Doing the Whole Job

Mark, Mark, Mark. Do I ever remember Mark!

He was the golden child at one of the first jobs I ever had, a salesman who charmed the socks off every customer and brought in business like he was bringing in the morning paper.

But I noticed a funny thing at the end of the quarter when we looked at the numbers. No wonder he was bringing them in by the dozens—he was giving away the farm! Mark was so focused on getting customers to love him that he undercut our profits on every sale!

But here’s the thing—no one else seemed to notice, or if they did, they didn’t care. When I pointed it out to a colleague, she shrugged and said, “Hey, Mark does what he has to do. He’s a superstar.”

No, no, NO! You can’t be a great baseball player if you hit like a cannon but field like an old lady. And you can’t be a great salesperson if you close a thousand deals and they’re all bad. So though I wasn’t a manager, I kept tapping shoulders until I found the person with the awareness to see the problem and the power to tackle it.

EVERY job has more than one skill set. When someone is a superstar in one aspect of their position, it’s easy for everyone to be so blinded by the brilliance that they don’t notice if he or she is terrible at the rest of the job!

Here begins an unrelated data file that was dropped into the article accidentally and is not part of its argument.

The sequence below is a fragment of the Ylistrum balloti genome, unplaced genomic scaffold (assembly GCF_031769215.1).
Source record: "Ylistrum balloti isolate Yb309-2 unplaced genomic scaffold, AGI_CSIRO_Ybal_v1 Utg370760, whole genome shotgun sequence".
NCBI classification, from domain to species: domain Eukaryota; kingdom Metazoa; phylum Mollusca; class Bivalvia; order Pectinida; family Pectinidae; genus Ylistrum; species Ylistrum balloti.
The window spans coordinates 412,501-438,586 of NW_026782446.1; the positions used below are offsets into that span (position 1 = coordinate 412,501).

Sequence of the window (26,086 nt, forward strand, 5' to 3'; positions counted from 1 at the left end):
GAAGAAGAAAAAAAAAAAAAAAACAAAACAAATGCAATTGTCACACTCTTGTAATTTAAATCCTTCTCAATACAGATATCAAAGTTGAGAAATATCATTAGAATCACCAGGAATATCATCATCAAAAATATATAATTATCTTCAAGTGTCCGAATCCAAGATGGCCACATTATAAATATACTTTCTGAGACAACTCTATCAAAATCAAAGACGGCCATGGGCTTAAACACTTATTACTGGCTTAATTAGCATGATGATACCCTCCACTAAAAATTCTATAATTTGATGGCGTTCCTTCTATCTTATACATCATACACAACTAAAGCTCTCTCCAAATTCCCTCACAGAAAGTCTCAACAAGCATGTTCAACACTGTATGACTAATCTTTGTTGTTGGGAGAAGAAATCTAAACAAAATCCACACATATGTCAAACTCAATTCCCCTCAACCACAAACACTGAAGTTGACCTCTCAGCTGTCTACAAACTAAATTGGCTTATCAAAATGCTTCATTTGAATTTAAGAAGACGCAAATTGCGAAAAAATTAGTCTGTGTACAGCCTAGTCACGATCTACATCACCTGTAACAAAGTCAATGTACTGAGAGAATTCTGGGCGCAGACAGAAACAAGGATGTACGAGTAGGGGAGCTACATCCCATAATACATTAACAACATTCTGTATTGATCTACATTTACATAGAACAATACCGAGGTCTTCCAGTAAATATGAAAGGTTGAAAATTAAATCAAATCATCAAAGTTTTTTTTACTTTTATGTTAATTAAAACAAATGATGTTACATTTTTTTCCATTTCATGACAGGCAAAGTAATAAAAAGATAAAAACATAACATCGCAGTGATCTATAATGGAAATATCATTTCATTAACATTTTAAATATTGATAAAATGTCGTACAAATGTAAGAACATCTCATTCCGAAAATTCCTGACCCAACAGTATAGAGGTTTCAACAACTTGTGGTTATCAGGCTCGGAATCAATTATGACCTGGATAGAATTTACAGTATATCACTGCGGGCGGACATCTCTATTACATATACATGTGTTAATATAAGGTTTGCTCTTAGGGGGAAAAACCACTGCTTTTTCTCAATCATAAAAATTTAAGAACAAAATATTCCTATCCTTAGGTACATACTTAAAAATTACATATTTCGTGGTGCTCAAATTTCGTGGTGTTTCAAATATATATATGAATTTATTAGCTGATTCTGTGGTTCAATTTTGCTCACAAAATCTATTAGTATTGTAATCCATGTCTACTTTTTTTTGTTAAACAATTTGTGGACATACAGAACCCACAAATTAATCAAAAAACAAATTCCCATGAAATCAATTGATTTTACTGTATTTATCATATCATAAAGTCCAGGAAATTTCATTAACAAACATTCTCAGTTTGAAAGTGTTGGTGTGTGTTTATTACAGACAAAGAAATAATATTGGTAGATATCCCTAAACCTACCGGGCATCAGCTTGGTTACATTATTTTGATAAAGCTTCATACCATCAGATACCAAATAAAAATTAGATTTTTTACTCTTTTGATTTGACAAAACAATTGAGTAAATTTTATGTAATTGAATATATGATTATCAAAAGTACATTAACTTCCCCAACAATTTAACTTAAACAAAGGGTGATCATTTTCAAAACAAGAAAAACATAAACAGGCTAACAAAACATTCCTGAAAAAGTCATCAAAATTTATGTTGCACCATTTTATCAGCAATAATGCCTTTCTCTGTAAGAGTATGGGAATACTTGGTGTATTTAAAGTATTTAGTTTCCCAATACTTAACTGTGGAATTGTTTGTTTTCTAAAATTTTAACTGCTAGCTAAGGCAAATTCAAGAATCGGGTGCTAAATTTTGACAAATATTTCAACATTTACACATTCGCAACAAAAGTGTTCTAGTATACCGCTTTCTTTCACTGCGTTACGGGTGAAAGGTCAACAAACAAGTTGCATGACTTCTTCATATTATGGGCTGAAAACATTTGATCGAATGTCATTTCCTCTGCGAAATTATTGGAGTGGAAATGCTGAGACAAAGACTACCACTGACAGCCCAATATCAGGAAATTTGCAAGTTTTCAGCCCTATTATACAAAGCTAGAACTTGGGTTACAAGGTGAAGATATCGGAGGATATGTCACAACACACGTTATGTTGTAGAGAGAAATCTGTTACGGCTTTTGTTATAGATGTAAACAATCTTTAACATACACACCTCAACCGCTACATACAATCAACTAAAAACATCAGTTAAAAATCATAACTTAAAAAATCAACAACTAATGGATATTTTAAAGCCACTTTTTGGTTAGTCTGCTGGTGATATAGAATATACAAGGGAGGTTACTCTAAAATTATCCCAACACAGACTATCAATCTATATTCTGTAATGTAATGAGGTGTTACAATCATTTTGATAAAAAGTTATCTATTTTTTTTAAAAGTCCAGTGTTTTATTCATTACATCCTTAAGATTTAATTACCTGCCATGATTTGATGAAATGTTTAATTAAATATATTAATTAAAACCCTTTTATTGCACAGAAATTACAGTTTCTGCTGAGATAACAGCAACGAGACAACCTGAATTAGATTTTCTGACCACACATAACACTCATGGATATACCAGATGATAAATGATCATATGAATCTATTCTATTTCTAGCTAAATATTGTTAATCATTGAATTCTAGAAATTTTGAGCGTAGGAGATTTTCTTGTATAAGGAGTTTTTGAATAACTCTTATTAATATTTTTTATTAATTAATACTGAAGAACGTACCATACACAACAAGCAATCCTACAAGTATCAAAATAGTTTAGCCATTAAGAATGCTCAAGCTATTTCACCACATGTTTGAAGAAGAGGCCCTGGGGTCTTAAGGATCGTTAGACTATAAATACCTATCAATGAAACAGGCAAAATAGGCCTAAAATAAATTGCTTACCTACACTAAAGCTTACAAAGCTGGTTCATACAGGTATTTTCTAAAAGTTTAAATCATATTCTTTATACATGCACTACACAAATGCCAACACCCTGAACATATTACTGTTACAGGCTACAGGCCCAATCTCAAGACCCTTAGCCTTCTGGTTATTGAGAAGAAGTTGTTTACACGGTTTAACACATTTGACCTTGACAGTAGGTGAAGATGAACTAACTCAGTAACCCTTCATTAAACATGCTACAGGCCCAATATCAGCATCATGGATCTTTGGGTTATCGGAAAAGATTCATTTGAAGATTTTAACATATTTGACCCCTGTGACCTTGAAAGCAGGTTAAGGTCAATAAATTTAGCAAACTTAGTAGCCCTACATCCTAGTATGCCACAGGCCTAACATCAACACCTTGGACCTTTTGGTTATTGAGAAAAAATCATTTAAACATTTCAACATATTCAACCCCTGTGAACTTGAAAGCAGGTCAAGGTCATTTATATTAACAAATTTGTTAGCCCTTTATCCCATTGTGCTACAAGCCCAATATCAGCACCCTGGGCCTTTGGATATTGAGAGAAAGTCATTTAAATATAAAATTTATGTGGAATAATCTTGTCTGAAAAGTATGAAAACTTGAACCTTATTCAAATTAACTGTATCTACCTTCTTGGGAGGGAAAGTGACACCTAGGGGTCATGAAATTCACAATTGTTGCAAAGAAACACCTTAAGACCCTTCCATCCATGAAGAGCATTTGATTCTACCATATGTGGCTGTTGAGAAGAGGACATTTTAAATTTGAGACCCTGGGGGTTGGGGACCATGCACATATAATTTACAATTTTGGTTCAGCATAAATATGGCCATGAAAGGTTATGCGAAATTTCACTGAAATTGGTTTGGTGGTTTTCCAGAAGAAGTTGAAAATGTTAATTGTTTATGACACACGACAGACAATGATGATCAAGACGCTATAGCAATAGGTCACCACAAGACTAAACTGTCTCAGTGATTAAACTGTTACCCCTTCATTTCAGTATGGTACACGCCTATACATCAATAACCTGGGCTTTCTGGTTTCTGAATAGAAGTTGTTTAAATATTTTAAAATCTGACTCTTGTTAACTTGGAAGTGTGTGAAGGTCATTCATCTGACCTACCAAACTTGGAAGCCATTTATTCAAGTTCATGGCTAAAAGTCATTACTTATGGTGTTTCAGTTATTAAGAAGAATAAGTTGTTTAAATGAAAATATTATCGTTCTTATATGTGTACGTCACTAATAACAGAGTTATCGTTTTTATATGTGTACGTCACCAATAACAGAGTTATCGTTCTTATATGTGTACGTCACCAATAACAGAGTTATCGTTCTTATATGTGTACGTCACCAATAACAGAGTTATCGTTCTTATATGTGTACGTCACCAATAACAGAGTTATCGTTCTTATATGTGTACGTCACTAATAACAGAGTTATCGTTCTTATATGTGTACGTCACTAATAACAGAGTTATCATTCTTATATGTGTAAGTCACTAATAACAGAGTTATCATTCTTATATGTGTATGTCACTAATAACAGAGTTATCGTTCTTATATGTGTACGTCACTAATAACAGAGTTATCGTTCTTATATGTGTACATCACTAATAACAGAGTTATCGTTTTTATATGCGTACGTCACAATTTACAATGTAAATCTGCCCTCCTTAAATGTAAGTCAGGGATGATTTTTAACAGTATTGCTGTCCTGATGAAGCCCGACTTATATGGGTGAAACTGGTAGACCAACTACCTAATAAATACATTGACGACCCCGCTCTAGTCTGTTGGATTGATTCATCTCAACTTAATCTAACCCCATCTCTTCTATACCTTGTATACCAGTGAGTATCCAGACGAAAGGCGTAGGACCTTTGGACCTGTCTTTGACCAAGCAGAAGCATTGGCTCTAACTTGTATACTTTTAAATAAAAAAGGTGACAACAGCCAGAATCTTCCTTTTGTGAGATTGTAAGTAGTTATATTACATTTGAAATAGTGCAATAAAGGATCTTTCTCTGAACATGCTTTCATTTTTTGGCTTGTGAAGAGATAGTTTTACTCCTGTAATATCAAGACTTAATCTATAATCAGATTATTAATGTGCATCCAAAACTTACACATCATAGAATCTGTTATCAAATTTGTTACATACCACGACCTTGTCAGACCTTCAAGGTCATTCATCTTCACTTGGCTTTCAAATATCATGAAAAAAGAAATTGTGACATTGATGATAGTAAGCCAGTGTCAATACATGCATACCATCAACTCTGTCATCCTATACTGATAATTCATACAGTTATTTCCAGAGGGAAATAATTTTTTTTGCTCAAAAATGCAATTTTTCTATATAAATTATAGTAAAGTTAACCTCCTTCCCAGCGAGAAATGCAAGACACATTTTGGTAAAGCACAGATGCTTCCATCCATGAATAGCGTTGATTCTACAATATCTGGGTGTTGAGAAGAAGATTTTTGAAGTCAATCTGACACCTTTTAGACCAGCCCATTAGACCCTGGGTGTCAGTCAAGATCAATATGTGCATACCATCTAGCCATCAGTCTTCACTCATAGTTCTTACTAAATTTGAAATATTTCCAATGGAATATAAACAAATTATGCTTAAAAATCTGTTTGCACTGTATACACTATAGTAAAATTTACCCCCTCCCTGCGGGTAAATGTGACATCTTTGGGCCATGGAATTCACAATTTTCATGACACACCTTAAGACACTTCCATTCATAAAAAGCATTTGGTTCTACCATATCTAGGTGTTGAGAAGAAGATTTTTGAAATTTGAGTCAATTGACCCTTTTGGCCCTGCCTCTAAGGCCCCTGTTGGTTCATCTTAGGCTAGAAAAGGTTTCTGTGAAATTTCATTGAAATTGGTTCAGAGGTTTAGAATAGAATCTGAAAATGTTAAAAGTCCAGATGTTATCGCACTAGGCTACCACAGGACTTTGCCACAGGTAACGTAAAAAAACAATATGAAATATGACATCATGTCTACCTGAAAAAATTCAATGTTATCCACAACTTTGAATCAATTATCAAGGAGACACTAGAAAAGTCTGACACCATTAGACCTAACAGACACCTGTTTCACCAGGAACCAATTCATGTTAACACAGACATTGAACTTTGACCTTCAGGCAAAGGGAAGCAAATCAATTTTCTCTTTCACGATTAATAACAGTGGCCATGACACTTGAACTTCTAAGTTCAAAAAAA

Such an imbalance is often a sign of an emotional intelligence gap. Mark probably would have had a high score in “intuition and empathy” on emotional intelligence tests, which would make him a very lovable guy to customers, but that same quality caused him to seriously drop the ball in other key areas. That’s not good.

If someone on your team is like this, you have two choices:

1. Coach for change. If someone with this imbalance is going to stay in his or her current position, that person needs to be coached in a very targeted way to improve the problem area. If you are not the person in a position to do the coaching, you are STILL in a position to bring it to the attention of someone who can get ‘er done.


2. Find the person a new seat—a place where he or she can succeed before any major damage is done. Maybe there’s another position that doesn’t require the same combination of skills. And again, if you aren’t the manager, be the one who makes it happen by pointing out the need.

Either way, avert thine eyes from the superstar’s brilliance and deal with the shortcoming quickly. The sanity of your team members depends on it!

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